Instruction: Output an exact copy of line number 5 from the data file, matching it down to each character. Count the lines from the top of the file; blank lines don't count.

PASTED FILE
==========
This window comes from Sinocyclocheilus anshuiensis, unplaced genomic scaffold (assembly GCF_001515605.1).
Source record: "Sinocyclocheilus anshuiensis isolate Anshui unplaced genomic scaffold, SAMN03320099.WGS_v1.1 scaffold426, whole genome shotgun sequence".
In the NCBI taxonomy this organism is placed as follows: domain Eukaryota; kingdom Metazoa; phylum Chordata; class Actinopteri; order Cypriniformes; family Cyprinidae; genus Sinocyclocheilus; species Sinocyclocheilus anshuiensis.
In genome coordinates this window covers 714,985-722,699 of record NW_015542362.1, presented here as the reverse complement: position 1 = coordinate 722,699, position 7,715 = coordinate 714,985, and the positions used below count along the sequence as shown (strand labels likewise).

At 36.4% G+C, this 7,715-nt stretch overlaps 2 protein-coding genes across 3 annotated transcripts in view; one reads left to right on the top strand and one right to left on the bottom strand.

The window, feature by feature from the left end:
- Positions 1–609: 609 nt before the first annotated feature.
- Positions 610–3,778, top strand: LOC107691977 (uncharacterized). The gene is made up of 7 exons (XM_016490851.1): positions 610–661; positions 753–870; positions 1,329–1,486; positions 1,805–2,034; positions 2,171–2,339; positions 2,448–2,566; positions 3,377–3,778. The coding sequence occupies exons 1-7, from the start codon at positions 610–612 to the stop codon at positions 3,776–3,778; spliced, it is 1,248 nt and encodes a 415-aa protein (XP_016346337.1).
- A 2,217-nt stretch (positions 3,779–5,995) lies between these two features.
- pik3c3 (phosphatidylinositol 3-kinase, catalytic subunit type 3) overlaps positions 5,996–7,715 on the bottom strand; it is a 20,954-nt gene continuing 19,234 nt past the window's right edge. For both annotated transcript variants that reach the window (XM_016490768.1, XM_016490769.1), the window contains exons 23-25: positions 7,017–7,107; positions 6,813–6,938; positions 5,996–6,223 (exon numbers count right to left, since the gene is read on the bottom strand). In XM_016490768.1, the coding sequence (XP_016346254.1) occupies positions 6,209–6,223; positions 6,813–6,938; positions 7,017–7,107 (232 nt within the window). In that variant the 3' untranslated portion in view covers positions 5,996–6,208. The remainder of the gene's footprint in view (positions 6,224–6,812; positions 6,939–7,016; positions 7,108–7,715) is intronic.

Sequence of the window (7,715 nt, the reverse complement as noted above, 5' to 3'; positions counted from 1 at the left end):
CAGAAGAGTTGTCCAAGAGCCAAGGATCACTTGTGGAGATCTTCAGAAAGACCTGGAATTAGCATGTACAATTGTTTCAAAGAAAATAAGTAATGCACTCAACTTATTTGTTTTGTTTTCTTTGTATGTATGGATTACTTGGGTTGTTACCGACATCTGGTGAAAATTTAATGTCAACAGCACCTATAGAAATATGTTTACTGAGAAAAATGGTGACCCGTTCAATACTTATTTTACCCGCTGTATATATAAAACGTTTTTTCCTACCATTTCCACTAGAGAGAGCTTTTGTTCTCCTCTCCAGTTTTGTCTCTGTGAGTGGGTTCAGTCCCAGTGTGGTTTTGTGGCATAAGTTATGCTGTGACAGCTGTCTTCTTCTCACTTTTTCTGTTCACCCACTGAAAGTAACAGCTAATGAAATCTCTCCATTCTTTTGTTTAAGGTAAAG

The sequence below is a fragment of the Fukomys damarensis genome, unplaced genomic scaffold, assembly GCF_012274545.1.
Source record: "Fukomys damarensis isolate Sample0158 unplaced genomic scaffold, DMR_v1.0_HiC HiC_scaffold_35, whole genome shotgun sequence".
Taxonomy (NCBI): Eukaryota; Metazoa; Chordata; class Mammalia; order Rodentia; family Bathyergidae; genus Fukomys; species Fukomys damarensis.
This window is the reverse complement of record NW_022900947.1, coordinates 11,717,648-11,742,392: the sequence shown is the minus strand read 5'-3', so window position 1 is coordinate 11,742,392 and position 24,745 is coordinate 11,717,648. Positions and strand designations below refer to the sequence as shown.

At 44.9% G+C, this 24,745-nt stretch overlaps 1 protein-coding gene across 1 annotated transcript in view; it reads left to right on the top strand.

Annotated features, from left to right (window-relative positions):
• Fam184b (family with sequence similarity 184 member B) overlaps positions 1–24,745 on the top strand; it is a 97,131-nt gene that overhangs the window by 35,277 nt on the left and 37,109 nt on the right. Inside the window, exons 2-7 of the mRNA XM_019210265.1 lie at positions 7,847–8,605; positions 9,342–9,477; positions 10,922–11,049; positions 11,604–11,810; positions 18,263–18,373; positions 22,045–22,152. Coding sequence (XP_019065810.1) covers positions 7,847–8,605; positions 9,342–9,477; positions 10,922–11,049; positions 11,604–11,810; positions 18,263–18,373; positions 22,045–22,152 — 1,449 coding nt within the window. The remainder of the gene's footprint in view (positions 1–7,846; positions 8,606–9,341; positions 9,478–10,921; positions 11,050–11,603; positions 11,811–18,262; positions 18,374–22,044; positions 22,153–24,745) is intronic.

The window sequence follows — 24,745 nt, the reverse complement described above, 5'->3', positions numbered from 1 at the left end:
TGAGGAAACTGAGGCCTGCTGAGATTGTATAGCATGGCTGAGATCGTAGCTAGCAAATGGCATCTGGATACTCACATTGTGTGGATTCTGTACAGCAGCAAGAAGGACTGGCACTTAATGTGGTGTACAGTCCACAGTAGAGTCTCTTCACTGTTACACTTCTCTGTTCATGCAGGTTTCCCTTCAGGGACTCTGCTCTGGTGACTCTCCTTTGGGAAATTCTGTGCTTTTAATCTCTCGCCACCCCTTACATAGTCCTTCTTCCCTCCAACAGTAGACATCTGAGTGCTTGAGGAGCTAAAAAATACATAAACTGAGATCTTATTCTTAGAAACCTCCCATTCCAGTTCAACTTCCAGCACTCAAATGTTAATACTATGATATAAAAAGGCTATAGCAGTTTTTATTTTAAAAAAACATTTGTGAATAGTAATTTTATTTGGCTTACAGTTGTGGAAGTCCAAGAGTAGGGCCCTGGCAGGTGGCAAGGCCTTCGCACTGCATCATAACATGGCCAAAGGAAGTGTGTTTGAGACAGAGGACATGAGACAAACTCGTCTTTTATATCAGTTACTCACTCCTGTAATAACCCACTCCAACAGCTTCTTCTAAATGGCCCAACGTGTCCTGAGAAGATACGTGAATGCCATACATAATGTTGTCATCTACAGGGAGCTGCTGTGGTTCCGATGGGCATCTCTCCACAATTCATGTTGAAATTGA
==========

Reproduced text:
At 36.4% G+C, this 7,715-nt stretch overlaps 2 protein-coding genes across 3 annotated transcripts in view; one reads left to right on the top strand and one right to left on the bottom strand.